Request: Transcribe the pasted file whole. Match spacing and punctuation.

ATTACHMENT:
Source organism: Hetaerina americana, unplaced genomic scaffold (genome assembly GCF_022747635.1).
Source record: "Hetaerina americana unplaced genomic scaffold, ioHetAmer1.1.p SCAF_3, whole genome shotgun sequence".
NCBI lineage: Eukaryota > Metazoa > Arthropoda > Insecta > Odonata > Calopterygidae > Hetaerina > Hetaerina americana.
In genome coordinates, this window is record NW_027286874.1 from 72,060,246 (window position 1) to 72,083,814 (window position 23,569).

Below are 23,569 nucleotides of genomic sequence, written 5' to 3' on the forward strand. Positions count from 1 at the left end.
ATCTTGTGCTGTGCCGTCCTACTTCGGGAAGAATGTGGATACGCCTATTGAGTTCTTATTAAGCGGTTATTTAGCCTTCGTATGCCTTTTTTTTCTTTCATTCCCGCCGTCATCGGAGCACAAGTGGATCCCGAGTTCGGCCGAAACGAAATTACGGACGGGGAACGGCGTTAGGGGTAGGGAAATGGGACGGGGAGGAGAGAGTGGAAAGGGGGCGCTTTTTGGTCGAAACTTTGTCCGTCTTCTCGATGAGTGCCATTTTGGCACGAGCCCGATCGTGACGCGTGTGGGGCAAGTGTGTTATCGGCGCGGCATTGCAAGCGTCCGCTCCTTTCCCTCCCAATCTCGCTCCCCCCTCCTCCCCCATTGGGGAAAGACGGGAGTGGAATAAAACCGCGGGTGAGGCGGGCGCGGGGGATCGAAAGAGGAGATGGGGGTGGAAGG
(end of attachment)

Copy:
Source organism: Hetaerina americana, unplaced genomic scaffold (genome assembly GCF_022747635.1).
Source record: "Hetaerina americana unplaced genomic scaffold, ioHetAmer1.1.p SCAF_3, whole genome shotgun sequence".
NCBI lineage: Eukaryota > Metazoa > Arthropoda > Insecta > Odonata > Calopterygidae > Hetaerina > Hetaerina americana.
In genome coordinates, this window is record NW_027286874.1 from 72,060,246 (window position 1) to 72,083,814 (window position 23,569).

Below are 23,569 nucleotides of genomic sequence, written 5' to 3' on the forward strand. Positions count from 1 at the left end.
ATCTTGTGCTGTGCCGTCCTACTTCGGGAAGAATGTGGATACGCCTATTGAGTTCTTATTAAGCGGTTATTTAGCCTTCGTATGCCTTTTTTTTCTTTCATTCCCGCCGTCATCGGAGCACAAGTGGATCCCGAGTTCGGCCGAAACGAAATTACGGACGGGGAACGGCGTTAGGGGTAGGGAAATGGGACGGGGAGGAGAGAGTGGAAAGGGGGCGCTTTTTGGTCGAAACTTTGTCCGTCTTCTCGATGAGTGCCATTTTGGCACGAGCCCGATCGTGACGCGTGTGGGGCAAGTGTGTTATCGGCGCGGCATTGCAAGCGTCCGCTCCTTTCCCTCCCAATCTCGCTCCCCCCTCCTCCCCCATTGGGGAAAGACGGGAGTGGAATAAAACCGCGGGTGAGGCGGGCGCGGGGGATCGAAAGAGGAGATGGGGGTGGAAGG